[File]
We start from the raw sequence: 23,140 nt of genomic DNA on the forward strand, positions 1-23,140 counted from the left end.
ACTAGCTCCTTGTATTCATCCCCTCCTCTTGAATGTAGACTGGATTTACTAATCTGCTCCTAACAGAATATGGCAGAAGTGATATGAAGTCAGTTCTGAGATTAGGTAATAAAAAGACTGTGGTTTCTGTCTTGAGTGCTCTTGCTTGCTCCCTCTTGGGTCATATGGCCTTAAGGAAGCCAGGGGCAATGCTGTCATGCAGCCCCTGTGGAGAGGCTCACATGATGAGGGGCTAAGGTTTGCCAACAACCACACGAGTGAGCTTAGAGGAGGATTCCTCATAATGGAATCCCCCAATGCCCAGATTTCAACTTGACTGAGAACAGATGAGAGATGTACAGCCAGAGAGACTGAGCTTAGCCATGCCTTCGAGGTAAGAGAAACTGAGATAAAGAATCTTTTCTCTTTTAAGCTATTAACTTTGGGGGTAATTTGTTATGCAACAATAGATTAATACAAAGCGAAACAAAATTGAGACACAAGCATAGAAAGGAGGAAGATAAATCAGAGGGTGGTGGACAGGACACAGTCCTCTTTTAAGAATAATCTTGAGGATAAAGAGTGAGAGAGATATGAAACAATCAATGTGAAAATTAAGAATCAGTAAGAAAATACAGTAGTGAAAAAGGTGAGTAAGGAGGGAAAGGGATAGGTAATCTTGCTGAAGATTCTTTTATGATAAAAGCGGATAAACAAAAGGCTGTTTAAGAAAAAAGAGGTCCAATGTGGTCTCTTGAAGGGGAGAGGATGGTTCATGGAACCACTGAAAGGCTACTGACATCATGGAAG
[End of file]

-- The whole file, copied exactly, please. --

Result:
We start from the raw sequence: 23,140 nt of genomic DNA on the forward strand, positions 1-23,140 counted from the left end.
ACTAGCTCCTTGTATTCATCCCCTCCTCTTGAATGTAGACTGGATTTACTAATCTGCTCCTAACAGAATATGGCAGAAGTGATATGAAGTCAGTTCTGAGATTAGGTAATAAAAAGACTGTGGTTTCTGTCTTGAGTGCTCTTGCTTGCTCCCTCTTGGGTCATATGGCCTTAAGGAAGCCAGGGGCAATGCTGTCATGCAGCCCCTGTGGAGAGGCTCACATGATGAGGGGCTAAGGTTTGCCAACAACCACACGAGTGAGCTTAGAGGAGGATTCCTCATAATGGAATCCCCCAATGCCCAGATTTCAACTTGACTGAGAACAGATGAGAGATGTACAGCCAGAGAGACTGAGCTTAGCCATGCCTTCGAGGTAAGAGAAACTGAGATAAAGAATCTTTTCTCTTTTAAGCTATTAACTTTGGGGGTAATTTGTTATGCAACAATAGATTAATACAAAGCGAAACAAAATTGAGACACAAGCATAGAAAGGAGGAAGATAAATCAGAGGGTGGTGGACAGGACACAGTCCTCTTTTAAGAATAATCTTGAGGATAAAGAGTGAGAGAGATATGAAACAATCAATGTGAAAATTAAGAATCAGTAAGAAAATACAGTAGTGAAAAAGGTGAGTAAGGAGGGAAAGGGATAGGTAATCTTGCTGAAGATTCTTTTATGATAAAAGCGGATAAACAAAAGGCTGTTTAAGAAAAAAGAGGTCCAATGTGGTCTCTTGAAGGGGAGAGGATGGTTCATGGAACCACTGAAAGGCTACTGACATCATGGAAG